When Unilever tried to hike the prices of many of our favourite products, including Marmite, Tesco suspended online sales, refusing to pay more.
The spat has now been resolved, but it is a great example of how big businesses can struggle with the post-Brexit vote uncertainty. Not only does this raise a few warning flags about the ability of big corporations to cope with change, but it also shows the importance of the role small businesses play in keeping our economy healthy.
The 99 per cent
Jonny Dunning, CEO of weliketowork.com, believes small businesses are key, “99 per cent of all businesses in our country are classed as small or medium enterprises. They are often referred to as the engine room of our economy and rightly so as they employ more than half of all private sector workers and account for a decent proportion of the UK’s GDP. With this in mind it stands to reason that if we focus on helping small businesses grow, our economy is much more likely to stay healthy if big companies have a wobble”.
Brexit is making trading difficult for many small businesses and Dunning says uncertainty is to blame and is making long-term financial and business planning difficult, “The uncertain future facing the UK is making small business owners cautious. It’s not easy to commit to long term financial planning or investing in growth when the future’s so unclear. But ironically it’s now that small businesses owners need to be more ambitious, creative and productive than ever before.”
Small businesses contributed £1.8trillion to the economy in 2015 (source: gov.uk - Department for Business Innovation and Skills), up from £1.2trillion in 2016, and represented roughly half of all private sector turnover. But despite the levels of growth over the last 12 months, committing investment in hiring full-time staff might seem like a scary prospect for a lot of small business owners right now.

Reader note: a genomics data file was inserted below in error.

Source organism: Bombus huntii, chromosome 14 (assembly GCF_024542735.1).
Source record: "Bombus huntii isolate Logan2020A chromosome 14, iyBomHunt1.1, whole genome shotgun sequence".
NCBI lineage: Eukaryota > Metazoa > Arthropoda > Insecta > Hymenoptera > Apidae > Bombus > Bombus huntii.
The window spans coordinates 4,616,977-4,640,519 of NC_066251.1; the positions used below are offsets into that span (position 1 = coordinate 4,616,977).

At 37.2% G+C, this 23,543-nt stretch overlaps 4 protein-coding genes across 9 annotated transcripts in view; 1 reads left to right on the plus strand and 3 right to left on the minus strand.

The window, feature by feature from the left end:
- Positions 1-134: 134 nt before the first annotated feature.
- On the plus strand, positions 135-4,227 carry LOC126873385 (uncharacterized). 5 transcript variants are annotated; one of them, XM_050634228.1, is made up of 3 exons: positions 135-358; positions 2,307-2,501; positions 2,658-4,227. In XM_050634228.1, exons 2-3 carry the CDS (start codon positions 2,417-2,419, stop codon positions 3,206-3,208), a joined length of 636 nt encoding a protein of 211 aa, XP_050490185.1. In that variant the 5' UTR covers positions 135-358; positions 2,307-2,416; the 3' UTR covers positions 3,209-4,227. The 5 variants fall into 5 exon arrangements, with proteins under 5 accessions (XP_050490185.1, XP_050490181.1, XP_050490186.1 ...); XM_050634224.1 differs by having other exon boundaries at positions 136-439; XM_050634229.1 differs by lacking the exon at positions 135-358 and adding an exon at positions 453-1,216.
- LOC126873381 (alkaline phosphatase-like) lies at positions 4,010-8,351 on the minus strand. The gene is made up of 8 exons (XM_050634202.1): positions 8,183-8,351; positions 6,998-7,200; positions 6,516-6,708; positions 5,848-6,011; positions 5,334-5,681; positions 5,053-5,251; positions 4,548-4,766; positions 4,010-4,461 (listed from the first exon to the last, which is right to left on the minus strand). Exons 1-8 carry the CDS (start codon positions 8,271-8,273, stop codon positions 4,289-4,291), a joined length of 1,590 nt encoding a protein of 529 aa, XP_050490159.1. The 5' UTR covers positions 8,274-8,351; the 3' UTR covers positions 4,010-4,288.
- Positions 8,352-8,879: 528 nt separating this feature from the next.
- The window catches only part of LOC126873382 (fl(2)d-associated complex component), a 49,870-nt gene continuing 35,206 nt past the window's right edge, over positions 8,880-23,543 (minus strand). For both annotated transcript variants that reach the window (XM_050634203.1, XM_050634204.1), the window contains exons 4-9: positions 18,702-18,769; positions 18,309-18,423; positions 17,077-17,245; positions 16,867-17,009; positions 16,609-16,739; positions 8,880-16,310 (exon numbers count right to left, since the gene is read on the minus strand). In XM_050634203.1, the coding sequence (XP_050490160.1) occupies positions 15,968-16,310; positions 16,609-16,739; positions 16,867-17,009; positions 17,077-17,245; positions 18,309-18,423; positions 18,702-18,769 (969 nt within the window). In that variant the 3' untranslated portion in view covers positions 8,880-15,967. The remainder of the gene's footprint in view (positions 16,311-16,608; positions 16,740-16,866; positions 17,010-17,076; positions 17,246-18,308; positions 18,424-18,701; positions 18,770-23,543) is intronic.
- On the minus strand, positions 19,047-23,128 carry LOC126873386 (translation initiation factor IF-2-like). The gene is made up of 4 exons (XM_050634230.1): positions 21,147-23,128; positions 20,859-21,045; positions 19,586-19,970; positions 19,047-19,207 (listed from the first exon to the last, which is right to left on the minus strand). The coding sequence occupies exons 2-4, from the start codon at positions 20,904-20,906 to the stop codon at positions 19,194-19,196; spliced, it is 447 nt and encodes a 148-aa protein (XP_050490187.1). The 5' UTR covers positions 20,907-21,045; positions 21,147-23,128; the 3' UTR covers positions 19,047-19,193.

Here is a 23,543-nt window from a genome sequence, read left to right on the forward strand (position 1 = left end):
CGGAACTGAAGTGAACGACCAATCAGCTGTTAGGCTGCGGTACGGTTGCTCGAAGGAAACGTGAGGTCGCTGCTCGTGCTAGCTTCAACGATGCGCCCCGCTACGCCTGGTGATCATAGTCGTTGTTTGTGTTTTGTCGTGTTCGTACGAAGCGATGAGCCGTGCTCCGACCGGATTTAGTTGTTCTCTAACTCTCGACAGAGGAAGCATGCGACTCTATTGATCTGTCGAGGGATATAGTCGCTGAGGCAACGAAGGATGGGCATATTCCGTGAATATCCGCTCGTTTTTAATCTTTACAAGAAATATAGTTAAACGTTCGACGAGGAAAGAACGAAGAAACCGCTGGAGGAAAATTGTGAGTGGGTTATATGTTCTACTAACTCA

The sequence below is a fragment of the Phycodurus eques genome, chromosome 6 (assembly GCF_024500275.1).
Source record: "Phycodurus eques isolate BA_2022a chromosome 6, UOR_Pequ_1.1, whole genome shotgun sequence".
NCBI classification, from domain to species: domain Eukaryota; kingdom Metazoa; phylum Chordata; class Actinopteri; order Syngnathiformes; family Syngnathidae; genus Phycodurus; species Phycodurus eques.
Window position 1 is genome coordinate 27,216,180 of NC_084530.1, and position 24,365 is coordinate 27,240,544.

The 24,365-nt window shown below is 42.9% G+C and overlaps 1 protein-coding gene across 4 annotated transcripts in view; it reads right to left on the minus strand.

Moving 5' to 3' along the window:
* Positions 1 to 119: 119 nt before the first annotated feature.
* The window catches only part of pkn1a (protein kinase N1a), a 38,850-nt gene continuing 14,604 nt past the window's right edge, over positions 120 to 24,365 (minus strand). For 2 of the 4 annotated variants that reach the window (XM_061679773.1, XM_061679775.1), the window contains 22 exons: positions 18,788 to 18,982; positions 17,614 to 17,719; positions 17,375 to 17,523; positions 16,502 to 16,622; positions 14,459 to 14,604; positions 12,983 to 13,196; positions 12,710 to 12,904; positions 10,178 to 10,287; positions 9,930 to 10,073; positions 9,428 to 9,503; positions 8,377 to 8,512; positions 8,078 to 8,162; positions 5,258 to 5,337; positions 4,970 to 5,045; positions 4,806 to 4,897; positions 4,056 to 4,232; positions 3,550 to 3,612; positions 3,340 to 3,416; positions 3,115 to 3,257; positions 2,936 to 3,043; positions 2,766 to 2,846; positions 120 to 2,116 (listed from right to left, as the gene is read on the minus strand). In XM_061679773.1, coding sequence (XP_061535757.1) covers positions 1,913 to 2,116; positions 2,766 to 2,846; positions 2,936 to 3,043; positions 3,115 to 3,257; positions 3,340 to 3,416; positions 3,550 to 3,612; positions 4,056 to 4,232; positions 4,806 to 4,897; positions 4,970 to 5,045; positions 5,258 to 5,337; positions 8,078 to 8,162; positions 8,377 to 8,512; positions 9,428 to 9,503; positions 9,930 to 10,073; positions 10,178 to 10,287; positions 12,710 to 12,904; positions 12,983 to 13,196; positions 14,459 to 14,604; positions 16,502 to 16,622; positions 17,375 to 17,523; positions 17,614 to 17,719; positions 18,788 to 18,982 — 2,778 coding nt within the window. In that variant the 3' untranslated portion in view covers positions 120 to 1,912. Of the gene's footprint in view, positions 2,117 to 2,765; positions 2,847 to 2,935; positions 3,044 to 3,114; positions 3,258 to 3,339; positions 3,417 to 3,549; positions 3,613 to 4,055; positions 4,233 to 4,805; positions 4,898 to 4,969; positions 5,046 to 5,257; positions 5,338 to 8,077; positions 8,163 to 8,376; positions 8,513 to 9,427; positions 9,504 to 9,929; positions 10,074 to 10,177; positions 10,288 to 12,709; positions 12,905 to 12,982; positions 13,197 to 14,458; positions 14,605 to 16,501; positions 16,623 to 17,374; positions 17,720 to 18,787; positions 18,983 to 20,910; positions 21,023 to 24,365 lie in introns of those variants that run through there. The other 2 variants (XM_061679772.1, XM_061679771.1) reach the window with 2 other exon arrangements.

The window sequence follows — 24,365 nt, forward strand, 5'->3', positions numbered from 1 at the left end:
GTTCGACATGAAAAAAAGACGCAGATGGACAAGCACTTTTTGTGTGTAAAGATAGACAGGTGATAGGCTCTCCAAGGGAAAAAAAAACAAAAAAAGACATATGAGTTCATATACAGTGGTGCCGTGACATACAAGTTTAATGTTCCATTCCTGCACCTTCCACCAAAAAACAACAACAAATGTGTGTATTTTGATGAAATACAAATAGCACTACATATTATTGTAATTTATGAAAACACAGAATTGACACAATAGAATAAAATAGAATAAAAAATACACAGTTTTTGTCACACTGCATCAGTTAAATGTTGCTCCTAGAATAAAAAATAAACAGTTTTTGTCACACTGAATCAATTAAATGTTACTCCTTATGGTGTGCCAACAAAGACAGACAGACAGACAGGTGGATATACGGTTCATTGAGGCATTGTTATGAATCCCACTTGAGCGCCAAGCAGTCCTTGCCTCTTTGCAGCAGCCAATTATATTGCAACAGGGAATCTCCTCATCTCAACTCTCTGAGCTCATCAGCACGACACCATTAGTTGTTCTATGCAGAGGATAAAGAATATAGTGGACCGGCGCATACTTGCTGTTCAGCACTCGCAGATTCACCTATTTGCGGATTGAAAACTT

Minimising financial risk
Dunning believes there is an option for small businesses to continue to push for growth and productivity without having to take large financial risks. By using a large network of freelancers in the UK, it is possible to outsource small, manageable projects, which allow businesses to stay productive.
“Small businesses owners can stay productive by tackling their objectives in smaller chunks. For example, hiring a permanent member of staff is not an option for a lot of small businesses at the moment. But offering project work to a freelancer can result in the same outcome for a fraction of the cost.”
Dunning continues, “It’s possible for a small business to outsource almost anything to a professional freelancer: web development, graphic design, bookkeeping, HR. What I think is really exciting is that a few small projects can kick-start growth in a small business, which can then create opportunities to hire full-time employees where this would previously have been out of the question”.
According to IPSE, the body representing freelancers in the UK, there are around 2million freelancers in the UK, covering almost every professional service from web design to accounting and HR. Their 2015 Freelancer Survey showed that alongside full time professional freelancers there is a huge resource of stay-at-home parents freelancing around raising their families, recently retired professionals or full-time employed people earning a second income by freelancing outside of their normal working hours.
Freelance workers key to filling skill gaps
The ability to reach skilled workers in the UK could increase in importance if freedom of movement is restricted to and from the EU. Dunning believes this could lead small businesses to find new ways to fill their skills gaps with the use of freelance workers being an ideal, flexible option. “There is a real concern about the UK’s skills shortages getting worse if we’re not able to attract workers from the EU. However UK small businesses could get a real boost from offering project work like website design, marketing, accounting or HR to talented UK freelancers like stay-home parents, who typically would be out of the reach of their traditional recruitment options”